It took me a couple of years, but in 1998, I was finally able to switch over into the field by helping set up the first joint cyber command, an organization called the JTF-CND, which was the predecessor to today’s Cyber Command. Cyber Command is passing 6,000 people, and Army Cyber Command has 20,000 people, or something like that. And it started with twenty-five of us in the very first Joint Cyber Command.

At the JTF, I was working for the J2. Prior to us coming on the scene, the top intel person that I could tell that was full time looking at operational cyber issues, certainly at the joint level, was an Air Force staff sergeant named Bob Goede, and that was it. He was assigned to the DOD CERT—which was called ASSIST—at DISA.

My boss, Bob Gourley, came in; he was a Navy Commander. I came in as the second person assigned full time, as an Air Force captain, and we worked with the people at the DIA for longer-term assessments, but we were it on the operational level. After doing that for a couple of years, I went on to create the Computer Emergency Response Team at Goldman Sachs and got much deeper into the finance sector as vice-chairman of the Financial Services Information Sharing and Analysis Center, or ISAC, which was sharing information amongst all of the big banks and with Treasury and Department Homeland Security. I went to the White House for a couple of years to do cyber infrastructure protection and rejoined Goldman to do crisis management business continuity information security out of Hong Kong, and came back to the U.S. in 2009, and that’s when I started to do much more writing and saying, “We’re not making progress. The same bad ideas are there. They’re not being chased up by good ideas. We still get the same lousy processes; we’re not making progress in our framework concepts and thinking.” I went to work for a think tank, the Atlantic Council, and helped set up their Cyber Statecraft Initiative. I love that name. That was in 2011, and I’ve been doing that kind of work now, since 2011. And now doing it at Columbia University— a little less fundraising pressure and more time with students.

So you’ve had a lot of jobs in this field. Do you view your career as a progression moving upwards, or moving laterally between different sub-disciplines? Did you plan it that way, or is it just kind of how things ended up?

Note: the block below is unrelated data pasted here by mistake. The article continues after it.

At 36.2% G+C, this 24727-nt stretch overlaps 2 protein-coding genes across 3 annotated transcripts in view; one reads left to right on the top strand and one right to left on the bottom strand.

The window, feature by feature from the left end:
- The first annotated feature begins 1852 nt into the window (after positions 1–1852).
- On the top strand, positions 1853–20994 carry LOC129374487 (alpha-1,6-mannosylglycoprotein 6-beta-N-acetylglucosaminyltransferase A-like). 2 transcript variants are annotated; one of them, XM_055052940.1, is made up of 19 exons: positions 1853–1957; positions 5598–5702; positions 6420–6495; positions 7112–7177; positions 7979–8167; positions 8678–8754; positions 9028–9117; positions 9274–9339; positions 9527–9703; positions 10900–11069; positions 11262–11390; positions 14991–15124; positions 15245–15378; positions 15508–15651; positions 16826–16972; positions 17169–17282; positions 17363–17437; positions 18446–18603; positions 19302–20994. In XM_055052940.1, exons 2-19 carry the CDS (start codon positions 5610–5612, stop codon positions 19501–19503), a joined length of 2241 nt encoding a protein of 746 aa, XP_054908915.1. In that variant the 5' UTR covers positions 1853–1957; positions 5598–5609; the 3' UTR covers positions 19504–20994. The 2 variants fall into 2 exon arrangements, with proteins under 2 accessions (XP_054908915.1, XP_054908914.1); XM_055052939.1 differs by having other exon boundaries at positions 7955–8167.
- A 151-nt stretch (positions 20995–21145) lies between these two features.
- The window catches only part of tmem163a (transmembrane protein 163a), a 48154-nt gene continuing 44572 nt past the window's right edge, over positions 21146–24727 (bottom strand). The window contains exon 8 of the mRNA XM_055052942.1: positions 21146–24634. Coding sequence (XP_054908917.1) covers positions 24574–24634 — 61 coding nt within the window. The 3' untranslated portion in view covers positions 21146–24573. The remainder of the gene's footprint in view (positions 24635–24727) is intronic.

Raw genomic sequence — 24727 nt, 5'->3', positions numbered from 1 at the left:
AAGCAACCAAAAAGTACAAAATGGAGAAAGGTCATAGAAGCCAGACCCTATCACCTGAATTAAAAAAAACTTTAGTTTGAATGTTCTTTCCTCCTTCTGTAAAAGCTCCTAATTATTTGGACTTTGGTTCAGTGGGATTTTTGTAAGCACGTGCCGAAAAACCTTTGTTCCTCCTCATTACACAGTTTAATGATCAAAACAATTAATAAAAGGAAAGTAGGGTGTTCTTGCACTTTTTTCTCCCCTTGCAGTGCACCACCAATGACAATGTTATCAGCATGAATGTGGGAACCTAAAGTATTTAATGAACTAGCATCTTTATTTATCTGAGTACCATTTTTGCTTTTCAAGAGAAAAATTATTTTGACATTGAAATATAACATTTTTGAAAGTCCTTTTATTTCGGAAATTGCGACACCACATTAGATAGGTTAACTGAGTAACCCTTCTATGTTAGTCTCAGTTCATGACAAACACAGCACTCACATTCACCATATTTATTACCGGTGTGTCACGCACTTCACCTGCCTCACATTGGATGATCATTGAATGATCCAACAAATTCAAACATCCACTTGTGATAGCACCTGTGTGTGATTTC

No, I didn’t plan it. I’m much more of an improv guy. Jumping back and forth between the fields ended up putting me in a pretty unique position. I’m someone who’s done the policy and the technology. I’m less technical than some, more technical than others. I don’t really have imposter syndrome as such, but it’s interesting because if you compare me to the other academics—because I am an academic, my title is senior research scholar—you know I’m not a successful scholar, right? Here you judge a person either by the size of their citation list or their peer-reviewed publications, and boy, you know I don’t measure up on either of those. I’ve had success as a policy maker, but others have been more successful policy makers. So I’m really kind of in this in between role of being able to go between the two worlds, of being a bridge between them, which has been interesting because it a unique place again. Sometimes when I think about all the negatives of that, I think there are much, much more positive aspects to how things have gone.


You mentioned the book War and Anti-War. What other resources or people have influenced your thinking on cybersecurity and the things that you’re trying to accomplish?

Well, you be you’ll be ecstatic to hear that last night, to this class of law students, computer science students and international policy students, I spent about 10 minutes telling them about a guy named Clifford Stoll and his book called The Cuckoo’s Egg.


I spent about ten minutes telling them about this case study from 1986, about how this astronomer at one of the national labs was able to discover he had a hacker on his system that was looking for information on Star Wars, the Reagan-era Strategic Defense Initiative. And how he was able to, mostly single-handedly, track him down and identify him as a guy named Marcus Hess, who was hacking out of Hanover, Germany, and selling the information on to the Soviet KGB. It’s one of the first things I read when I got into the field. I wonder who told me about it?


It a great case study. Cliff does a wonderful job of telling the story. And what’s great about it is that even though the technology has moved on so much from 1986, the tactics, techniques, and procedures—everything he talks about in that book, is still absolutely relevant today. And it’s something that I absolutely recommend people to read.

Chapter 13: A Forlorn Hope

To read the full interview, and learn more about the working lives of a range of security practitioners, order Working in Cybersecurity at